Petros Kausiyo in Budapest, HUNGARY
ZIMBABWE’S only female representative at the on-going World Athletics Championships – Fortunate Chidzivo – has vowed to give it her best shot, despite odds being stacked against her when she plunges into the women’s marathon Saturday morning.
Chidzivo will be the first of the long distance trio from Team Zimbabwe’s small contingent in Hungary, who will take to the road before the pair of Isaac Mpofu and Ngonidzashe Ncube conclude proceedings on Sunday morning.
The 36—year-old was part of the team that flew into the Central European country on Wednesday afternoon ahead of the weekend marathon races.
Chidzivo and her colleagues had their first feel of the conditions in Budapest where day time temperatures are peaking at 35 degrees.
At the end of their six kilometer run under the eagle eye of veteran coach Benson Chauke, Chidzivo acknowledged she has a tough race before her tomorrow but was upbeat about her chances.
She will be looking to evoke the same tempo and determination with which she ran a season best when coming sixth, albeit, at the African Games half marathon in Rabat.
Chidzivo on Thursday likened the conditions she will face tomorrow to what she experienced in Morocco and is praying that he body will not react negatively to the Budapest heat.
“It is going to be tough in that in Zimbabwe we are just coming out of winter and the training camp we held was mostly in cooler conditions.
“The humidity here is very high in the morning and after running just two kilometres we were sweating like we have been drenched with buckets of water,’’ Chidzivo said.
Chidzivo, however, remains hopeful that the few days she will have to adjust to the conditions in Hungary, could in turn work in her favour when it comes to race day.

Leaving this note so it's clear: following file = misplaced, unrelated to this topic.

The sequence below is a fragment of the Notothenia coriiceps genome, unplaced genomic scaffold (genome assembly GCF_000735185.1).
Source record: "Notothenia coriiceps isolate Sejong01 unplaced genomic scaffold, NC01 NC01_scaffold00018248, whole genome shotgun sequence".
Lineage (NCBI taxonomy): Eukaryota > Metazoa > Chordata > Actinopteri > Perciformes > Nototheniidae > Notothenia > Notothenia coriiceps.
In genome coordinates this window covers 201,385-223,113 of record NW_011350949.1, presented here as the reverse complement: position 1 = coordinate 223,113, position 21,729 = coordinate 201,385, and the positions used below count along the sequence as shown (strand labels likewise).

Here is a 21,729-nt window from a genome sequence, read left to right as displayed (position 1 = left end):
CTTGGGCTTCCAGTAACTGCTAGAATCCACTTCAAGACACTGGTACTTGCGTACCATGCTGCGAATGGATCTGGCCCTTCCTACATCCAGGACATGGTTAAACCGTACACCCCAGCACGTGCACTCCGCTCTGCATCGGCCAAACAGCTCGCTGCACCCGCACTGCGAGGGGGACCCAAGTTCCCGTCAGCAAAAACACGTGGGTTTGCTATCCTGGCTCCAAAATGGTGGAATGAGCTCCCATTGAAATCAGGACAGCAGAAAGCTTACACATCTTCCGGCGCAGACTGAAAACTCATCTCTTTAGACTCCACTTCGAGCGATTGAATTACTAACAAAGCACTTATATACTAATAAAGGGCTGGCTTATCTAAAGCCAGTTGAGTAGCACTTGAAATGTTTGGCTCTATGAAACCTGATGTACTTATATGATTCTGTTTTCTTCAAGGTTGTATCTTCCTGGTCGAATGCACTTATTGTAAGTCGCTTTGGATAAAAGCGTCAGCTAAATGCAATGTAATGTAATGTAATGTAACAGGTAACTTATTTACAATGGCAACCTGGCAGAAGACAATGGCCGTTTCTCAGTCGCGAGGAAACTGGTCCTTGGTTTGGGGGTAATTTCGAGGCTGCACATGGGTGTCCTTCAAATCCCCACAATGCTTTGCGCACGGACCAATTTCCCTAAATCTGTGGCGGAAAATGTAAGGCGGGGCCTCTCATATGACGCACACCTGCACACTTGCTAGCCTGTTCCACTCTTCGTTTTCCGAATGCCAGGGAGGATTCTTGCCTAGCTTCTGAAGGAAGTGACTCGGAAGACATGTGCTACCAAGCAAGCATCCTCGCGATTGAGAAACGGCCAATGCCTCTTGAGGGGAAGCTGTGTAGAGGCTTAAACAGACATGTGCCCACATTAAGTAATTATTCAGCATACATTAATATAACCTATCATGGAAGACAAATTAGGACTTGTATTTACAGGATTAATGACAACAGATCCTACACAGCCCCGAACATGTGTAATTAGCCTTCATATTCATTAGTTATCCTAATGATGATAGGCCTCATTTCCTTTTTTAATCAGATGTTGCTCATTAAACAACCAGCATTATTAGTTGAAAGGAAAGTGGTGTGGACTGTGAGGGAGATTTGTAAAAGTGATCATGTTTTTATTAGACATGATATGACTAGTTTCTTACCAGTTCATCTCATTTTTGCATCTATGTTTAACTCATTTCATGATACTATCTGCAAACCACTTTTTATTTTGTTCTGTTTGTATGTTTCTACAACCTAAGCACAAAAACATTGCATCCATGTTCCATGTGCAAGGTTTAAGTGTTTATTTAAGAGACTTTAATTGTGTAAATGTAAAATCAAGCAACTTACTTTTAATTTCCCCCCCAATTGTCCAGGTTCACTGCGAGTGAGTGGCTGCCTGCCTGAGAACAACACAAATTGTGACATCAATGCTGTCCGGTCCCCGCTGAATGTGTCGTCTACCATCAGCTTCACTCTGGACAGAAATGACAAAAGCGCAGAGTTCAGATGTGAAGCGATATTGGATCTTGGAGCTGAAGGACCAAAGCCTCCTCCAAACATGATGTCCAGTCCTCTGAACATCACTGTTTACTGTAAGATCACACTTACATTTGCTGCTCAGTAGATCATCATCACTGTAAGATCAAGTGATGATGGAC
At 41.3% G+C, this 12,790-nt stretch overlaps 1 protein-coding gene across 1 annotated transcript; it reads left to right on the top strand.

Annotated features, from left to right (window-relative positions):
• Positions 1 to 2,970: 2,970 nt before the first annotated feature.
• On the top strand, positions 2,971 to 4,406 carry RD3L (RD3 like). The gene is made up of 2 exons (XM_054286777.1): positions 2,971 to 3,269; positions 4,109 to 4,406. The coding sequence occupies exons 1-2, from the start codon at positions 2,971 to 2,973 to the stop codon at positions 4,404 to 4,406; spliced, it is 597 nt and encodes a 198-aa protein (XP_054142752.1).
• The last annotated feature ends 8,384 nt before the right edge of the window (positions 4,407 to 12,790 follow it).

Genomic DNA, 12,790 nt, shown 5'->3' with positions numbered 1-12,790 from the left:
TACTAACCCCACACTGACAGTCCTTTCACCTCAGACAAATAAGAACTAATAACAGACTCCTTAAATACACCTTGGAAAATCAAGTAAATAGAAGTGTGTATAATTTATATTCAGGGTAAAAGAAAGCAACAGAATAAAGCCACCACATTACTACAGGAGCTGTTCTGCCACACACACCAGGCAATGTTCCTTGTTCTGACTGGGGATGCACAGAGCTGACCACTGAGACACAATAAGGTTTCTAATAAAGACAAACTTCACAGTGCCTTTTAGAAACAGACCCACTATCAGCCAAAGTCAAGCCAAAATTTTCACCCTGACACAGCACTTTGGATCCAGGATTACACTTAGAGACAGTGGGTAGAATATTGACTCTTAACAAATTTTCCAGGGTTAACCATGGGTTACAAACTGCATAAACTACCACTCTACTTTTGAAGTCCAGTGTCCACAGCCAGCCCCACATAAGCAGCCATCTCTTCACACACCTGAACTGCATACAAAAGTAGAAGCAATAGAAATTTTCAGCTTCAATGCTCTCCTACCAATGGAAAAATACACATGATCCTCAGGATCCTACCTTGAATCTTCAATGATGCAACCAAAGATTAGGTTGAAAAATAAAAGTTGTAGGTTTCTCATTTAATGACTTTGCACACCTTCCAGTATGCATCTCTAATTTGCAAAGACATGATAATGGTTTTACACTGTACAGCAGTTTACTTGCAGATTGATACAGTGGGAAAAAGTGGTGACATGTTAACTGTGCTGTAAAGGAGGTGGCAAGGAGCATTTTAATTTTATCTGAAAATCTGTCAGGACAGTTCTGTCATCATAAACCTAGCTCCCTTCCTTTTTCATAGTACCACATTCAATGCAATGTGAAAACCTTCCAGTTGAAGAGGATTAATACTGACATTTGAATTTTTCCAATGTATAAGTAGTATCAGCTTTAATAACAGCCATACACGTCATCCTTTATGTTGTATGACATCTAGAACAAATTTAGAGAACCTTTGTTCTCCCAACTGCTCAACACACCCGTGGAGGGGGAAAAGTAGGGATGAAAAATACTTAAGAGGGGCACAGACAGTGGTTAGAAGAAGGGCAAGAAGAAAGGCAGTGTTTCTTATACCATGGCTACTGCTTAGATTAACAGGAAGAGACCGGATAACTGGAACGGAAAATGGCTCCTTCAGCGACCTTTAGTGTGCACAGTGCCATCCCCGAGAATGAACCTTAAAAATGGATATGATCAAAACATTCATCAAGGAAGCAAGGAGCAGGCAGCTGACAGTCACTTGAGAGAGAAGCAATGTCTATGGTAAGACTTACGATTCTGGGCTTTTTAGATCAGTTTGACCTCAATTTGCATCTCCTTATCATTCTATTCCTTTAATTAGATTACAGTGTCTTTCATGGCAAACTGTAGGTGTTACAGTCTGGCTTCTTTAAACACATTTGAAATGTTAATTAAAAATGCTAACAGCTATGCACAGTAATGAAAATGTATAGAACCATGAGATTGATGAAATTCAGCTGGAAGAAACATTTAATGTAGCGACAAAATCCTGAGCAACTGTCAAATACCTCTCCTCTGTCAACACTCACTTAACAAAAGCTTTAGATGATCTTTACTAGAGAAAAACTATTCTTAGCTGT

She noted some of the advice she got from local sports medicine guru Nicholas Munyonga, who has handled a host of athletes when being the team doctor for the Warriors and various team Zimbabwe delegations to such big occasions like the Olympics and the African Games.
“Before we came here we spoke to Doctor Munyonga and he suggested that coming in for about five days before race day could work in our favour.
“He said you either have to travel well on time in order to fully acclimatise or you can come in for just a few days before so that by the time of the competition your body has not shifted much to trying to adjust to the new conditions.’’
Chidzivo and her teammates have also resolved to spend more time holed up in their rooms in between their training sessions in order to remain in shape.
“You don’t know how the body reacts on the day of the completion but the best is to try and stay indoors as much as possible.
“I have run in similar conditions before in Morocco and I was placed sixth in the half marathon.
“Maybe the difference this time around is that I will race without acclimatizing and that that unlike in Rabat this will be a full marathon.
“But I am ready to give it my best shot and we just see how it goes on Saturday.’’
Apart from seeking a string finish, Chidzivo will take to the road with one eye fixed on clocking an Olympic qualifying time.
Of the marathon trio, only Mpofu has already made the cut for the 2024 Olympic Games in Paris, France.
Now Chidzivo and Ncube will be hoping for the same and make it a World Championships to remember.
For Ncube, his race on Sunday morning will provide him with a platform to atone for his huge disappointment in the at the 2019 Championship in Doha, Qatar.
He claims that he arrived in Doha, not in the best of shapes having stressed himself by running two marathons inside a month.
Just like Chidzivo, Ncube bemoaned the humidity that has been characterizing the Hungary summer.
“In terms of the conditions, I think they are harsh.
“We really felt how tough it will be when held our first jog in the morning since getting here and indeed it was so hot.
“I think these temperatures will affect everybody’s times like we saw in Doha,’’ Ncube said.
Ncube arrived in Budapest also seeking to better his personal best time of 2hours 11minutes.
If runs under the time and clocks 2.08.40 or better, he would also become the second man in the marathon after Mpofu to punch his ticket to Paris.
He also believes that he is in much better shape for this year’s edition than he was four years ago in Qatar.
“After Doha I went to Angola and ran in a half marathon and my time was much better.
“At least this time around I did not run another marathon shortly before coming here and that has helped a lot.
“I have just been building up by taking part in some half marathon races and hopefully I will do well on Sunday,’’ Ncube said.